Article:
Bass Kleph

I suppose artists like DeadMau5 and his latest BSOD, The Royal Rumble, and even Herve (especially alongside Sinden), have all veered more toward this side of the argument more than the other, however, the audio craftsmanship of Australia’s Bass Kleph brings it all home. Presenting to you: The epitome of blip-tastic bounce.

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Twocker – Stitch (Bass Kleph Remix)

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Stupid Fresh – Get The Fuck Up (Bass Kleph Remix)

Part Two

As for the other side of our post apocalyptic electro world, well, that’s where I think all the Treasure Fingers, Twelves, Dangers, Van She Tech‘s and DatA‘s of our time fit in. They’re the guys who’ve taken the exact opposite approach to their furthering of electro, and have chosen to cram every last bit of harmonic Daft Punk influence into an already brimming sound, in order to create tunes that are nearly impossible to fully comprehend. In fact, I’d go so far as to say I don’t think I’ve ever heard the same song twice. (Figuratively speaking of course).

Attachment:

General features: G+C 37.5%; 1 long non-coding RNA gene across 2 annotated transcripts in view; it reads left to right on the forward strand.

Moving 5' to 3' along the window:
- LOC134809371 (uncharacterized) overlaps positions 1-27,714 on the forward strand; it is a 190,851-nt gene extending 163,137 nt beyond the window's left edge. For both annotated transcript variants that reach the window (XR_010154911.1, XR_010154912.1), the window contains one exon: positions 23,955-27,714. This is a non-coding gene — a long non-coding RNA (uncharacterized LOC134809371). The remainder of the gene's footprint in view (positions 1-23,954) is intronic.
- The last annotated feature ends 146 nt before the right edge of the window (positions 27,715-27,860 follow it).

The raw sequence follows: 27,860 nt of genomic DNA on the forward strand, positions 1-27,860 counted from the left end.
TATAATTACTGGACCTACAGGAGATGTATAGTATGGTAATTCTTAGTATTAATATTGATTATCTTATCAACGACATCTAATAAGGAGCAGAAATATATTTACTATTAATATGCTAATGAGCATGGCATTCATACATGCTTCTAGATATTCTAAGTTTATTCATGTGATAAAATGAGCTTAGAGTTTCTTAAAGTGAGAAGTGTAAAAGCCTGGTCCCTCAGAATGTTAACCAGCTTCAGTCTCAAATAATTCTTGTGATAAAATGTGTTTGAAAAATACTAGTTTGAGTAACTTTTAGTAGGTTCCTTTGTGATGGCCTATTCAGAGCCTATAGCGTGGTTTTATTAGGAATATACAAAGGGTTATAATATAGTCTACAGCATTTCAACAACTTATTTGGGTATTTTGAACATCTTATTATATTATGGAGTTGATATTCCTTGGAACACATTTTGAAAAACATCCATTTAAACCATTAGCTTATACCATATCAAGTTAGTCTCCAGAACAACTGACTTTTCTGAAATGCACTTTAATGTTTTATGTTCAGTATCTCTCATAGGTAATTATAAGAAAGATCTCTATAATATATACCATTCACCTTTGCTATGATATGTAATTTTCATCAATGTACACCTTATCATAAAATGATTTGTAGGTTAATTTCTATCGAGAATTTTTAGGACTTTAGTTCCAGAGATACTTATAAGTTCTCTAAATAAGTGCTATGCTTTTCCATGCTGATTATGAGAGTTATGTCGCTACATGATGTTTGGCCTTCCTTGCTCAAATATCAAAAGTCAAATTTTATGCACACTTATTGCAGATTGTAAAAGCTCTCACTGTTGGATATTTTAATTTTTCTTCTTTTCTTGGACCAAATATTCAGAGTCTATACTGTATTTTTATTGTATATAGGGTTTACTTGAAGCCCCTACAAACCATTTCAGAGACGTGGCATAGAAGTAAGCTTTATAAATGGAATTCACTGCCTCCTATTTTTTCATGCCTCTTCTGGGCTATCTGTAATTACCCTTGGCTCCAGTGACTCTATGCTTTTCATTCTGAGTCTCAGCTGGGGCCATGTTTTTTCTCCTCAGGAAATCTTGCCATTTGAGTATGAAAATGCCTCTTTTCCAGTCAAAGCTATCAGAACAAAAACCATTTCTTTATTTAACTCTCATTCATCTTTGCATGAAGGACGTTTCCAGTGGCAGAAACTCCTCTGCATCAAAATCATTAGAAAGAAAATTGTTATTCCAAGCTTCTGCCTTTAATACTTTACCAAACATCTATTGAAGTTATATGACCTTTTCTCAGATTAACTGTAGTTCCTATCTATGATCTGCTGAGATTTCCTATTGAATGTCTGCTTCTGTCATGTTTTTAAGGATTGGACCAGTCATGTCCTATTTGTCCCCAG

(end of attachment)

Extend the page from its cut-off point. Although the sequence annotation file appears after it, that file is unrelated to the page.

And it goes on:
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Big Gipp – Hot (Treasure Fingers Remix)

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Rapture – House Of Jealous Lovers (Tenderlions Remix)

I’m Not Gonna Teach Him How to Dance With You!

I think the way us disco fans listen to music has changed considerably over the last couple years. Maybe I’m just stuck in some weird state of mind where everything always seems as though it was better “back in the day”, but I feel like in a certain sense, we’ve all gradually lost part of our ability to truly appreciate music for what it’s worth. Now before you get all up in arms about my blasphemy, let me explain.